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What is a Trust Agreement?

By Haven Esme
Updated May 16, 2024
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A trust agreement is often called a declaration of trust. It is a legal document that describes the terms and conditions of how a person’s valuable assets will be repositioned, protected, held, or managed in the case of death or incapacitation. A trust is classified in two ways – living or testamentary. A living trust is created during the grantor's lifetime. A testamentary trust doesn’t become active until death.

The concept of a trust originated as a way for people to honor contractual agreements when transferring property or valuables from one person to another. The property or valuable can also be transferred to a corporate body or a charity. The person who holds the property or wealth is called the grantor, while the individual, corporation, or charity to which the property will be transferred is called the trustee or the beneficiary.

There are certain provisions and information included in trust agreements. This information includes a statement that details the purpose of the trust, the names of the individuals or entities that will benefit from the trust, and when the beneficiaries of the trust will be entitled to receive the wealth and property available in the trust.

There are several reasons why a person may be motivated to create a trust agreement. A trust agreement can provide asset protection and wealth preservation. The agreement can also eliminate estate taxes, and in some cases a person may even gain tax benefits because of the agreement. Trust agreements can also reduce potential frivolous lawsuits because the agreement clarifies where the wealth should be distributed.

Another advantage to a trust agreement is the privacy that the contract provides. Typically people create wills to distribute their assets after death. Unfortunately, a will becomes a public record once it is filed with the probate court, which means that anyone can access it. A trust agreement can keep a person’s affairs out of the public record. There is a misconception that these agreements only protect an individual’s assets at death. The agreement is also important in the case that a person is injured, incapacitated, or can no longer manage their assets on their own.

Trust agreements are complicated contracts and are usually created with the help of an attorney, who can create the contract in the way that minimizes any losses and provides tax advantages and legal shelter. Attorneys that specialize in probate and estate law can help a person craft a trust agreement that specifically caters to their financial needs.

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Discussion Comments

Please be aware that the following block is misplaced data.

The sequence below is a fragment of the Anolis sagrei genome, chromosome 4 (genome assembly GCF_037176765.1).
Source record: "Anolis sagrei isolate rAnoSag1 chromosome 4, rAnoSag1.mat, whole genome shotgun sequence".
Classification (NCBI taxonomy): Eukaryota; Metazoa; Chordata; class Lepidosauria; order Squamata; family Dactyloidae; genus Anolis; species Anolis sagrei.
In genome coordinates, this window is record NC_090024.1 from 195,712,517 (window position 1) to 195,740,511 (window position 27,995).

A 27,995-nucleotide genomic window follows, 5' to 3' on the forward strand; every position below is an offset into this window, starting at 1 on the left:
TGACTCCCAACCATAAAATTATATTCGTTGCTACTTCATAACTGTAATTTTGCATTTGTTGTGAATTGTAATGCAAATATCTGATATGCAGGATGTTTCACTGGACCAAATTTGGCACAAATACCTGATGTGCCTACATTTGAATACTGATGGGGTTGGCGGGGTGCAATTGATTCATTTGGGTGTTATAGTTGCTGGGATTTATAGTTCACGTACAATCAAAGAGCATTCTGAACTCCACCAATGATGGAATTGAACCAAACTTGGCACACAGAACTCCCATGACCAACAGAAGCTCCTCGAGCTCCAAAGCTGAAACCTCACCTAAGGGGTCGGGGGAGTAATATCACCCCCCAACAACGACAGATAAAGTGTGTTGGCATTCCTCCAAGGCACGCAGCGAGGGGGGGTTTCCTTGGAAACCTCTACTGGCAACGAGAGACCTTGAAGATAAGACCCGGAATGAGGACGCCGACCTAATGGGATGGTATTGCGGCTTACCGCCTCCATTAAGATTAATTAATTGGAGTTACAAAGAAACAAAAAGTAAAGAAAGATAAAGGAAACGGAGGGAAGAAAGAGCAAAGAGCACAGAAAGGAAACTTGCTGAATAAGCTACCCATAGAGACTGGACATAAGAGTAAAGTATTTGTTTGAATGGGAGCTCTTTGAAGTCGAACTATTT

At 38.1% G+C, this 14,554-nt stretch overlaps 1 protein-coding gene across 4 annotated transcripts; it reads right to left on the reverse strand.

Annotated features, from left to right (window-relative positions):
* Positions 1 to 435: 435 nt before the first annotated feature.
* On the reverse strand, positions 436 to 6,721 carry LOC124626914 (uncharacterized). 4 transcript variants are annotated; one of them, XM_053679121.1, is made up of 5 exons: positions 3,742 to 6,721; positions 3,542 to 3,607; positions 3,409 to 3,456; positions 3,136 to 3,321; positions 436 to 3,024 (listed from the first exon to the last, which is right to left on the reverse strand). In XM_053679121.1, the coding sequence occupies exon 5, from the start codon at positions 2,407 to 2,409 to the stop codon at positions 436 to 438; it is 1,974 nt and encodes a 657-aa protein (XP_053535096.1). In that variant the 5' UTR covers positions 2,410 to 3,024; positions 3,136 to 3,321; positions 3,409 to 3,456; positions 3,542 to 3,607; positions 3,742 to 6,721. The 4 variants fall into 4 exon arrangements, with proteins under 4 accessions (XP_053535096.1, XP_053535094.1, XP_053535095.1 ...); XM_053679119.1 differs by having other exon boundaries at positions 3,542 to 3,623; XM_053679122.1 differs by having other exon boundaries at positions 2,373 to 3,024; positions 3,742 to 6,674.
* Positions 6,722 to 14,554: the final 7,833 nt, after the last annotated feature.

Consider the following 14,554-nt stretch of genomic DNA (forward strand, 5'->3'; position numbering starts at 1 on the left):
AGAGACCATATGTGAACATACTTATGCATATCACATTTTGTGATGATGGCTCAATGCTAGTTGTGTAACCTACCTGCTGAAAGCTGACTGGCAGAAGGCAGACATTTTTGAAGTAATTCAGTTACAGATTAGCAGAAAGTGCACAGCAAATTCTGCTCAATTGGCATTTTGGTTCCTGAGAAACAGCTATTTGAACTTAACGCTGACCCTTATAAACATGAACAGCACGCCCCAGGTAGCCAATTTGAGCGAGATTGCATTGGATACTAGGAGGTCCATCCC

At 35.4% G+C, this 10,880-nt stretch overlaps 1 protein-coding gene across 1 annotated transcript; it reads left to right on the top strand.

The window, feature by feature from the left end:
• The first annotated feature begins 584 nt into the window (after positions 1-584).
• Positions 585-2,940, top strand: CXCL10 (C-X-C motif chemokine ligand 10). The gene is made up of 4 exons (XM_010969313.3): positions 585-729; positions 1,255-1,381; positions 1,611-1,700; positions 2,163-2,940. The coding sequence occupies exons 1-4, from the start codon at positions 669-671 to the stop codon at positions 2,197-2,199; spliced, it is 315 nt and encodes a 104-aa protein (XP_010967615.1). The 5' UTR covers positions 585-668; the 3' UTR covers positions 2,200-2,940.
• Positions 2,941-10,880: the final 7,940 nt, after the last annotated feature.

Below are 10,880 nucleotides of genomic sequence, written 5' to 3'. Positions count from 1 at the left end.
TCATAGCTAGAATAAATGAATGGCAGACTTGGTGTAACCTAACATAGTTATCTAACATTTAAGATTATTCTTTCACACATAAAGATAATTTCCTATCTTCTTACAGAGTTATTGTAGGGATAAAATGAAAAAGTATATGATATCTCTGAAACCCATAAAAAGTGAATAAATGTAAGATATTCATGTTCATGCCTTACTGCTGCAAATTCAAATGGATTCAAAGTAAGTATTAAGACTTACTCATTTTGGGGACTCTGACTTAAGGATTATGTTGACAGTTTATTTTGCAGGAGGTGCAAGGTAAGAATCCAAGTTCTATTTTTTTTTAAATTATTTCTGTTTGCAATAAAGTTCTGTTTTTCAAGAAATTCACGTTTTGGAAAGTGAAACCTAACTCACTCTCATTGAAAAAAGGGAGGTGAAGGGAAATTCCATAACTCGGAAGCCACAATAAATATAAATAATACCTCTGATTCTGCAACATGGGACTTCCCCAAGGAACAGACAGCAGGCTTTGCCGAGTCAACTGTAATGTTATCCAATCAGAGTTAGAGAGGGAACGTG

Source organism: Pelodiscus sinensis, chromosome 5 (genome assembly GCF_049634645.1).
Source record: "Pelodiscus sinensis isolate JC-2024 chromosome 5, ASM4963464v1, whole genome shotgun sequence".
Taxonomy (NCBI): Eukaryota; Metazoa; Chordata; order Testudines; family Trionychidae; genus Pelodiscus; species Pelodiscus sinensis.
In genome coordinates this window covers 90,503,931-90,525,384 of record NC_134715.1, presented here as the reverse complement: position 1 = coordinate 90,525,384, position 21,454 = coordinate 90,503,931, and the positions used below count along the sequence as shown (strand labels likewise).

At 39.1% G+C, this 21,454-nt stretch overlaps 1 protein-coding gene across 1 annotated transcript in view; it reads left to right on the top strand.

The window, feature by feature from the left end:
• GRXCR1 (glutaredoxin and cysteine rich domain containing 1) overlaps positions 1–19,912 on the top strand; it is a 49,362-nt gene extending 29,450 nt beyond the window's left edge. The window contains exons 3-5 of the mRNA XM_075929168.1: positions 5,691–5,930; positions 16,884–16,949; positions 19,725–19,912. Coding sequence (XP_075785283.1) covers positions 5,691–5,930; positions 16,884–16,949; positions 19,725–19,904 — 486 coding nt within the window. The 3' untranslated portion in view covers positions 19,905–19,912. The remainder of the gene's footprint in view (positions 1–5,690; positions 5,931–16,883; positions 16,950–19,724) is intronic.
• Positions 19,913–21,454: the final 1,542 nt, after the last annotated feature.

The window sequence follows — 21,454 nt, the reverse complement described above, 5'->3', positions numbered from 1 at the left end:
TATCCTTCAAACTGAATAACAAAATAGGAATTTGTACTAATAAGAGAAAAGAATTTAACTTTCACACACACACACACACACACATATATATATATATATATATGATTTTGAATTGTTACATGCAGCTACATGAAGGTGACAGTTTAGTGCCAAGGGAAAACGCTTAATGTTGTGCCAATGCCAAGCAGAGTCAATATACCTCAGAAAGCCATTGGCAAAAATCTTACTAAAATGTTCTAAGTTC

By anon1004728 — On Apr 08, 2021

Where can I find a copy of a trust agreement?

By matthewc23 — On Aug 14, 2011

Can someone help me understand the difference between the living will and testamentary trust?

The article talks about a trust also being useful if you are no longer able to manage your property. Is that what a living trust is used for, while the testamentary only says anything about what to do after you die?

Also, is a living trust the same as a trust fund? I know that a lot of wealthier people set up trust funds for charities or for their family after they die. I think it somehow protects the beneficiaries from having to pay as much in taxes. Is this all included in a living trust, or are they separate things?

By Izzy78 — On Aug 14, 2011

@JimmyT - As far as I know, there is nothing stopping someone from writing their own trust and it being legal as long as they follow all of the rules. There is a reason most people pay a lawyer for this process, though.

Like almost everything else that involves the law, there is tons of fine print and tiny details that could easily be overlooked or misunderstood. If you messed up only one part of the process, your trust could be worthless. To complicate matters, every state has different rules. I know for a fact that transferring property after death can get very complicated.

Besides a lawyer being able to make sure the trust is legal, he or she may also be able to help keep you grounded and make sure you are considering everyone who will be affected by your death.

By JimmyT — On Aug 13, 2011

@kentuckycat - I was curious about the online legal businesses, as well. I looked at one of the sites, and they have an option to create a living will. It looks like the price can get pretty steep depending on what types of services you need done. How much would a normal lawyer charge to prepare all of the documents?

I have never used one of the legal websites, but I'm not sure if the added hassle of working through the program would be any easier than having a lawyer fill in the blanks and you sign the paper.

I also wonder if there is any way to write your own trust. Are there exact standards that a trust has to follow to be legal, or could you do a little research and write your trust with the necessary components and have that used after your death?

By kentuckycat — On Aug 12, 2011

What are the keys to picking a good lawyer who can write a trust? I think there are lawyers who specialize in this type of work, but how do you make sure that they are doing everything the way it should be done?

Also, I have seen a lot of advertisements and commercials lately about websites where you can set up your own will. Can you use these same types of services to create a trust instead of having to pay a lawyer? From reading this article, it sounds like a trust may be a little bit more complicated, so it would have to be something only a lawyer could do.

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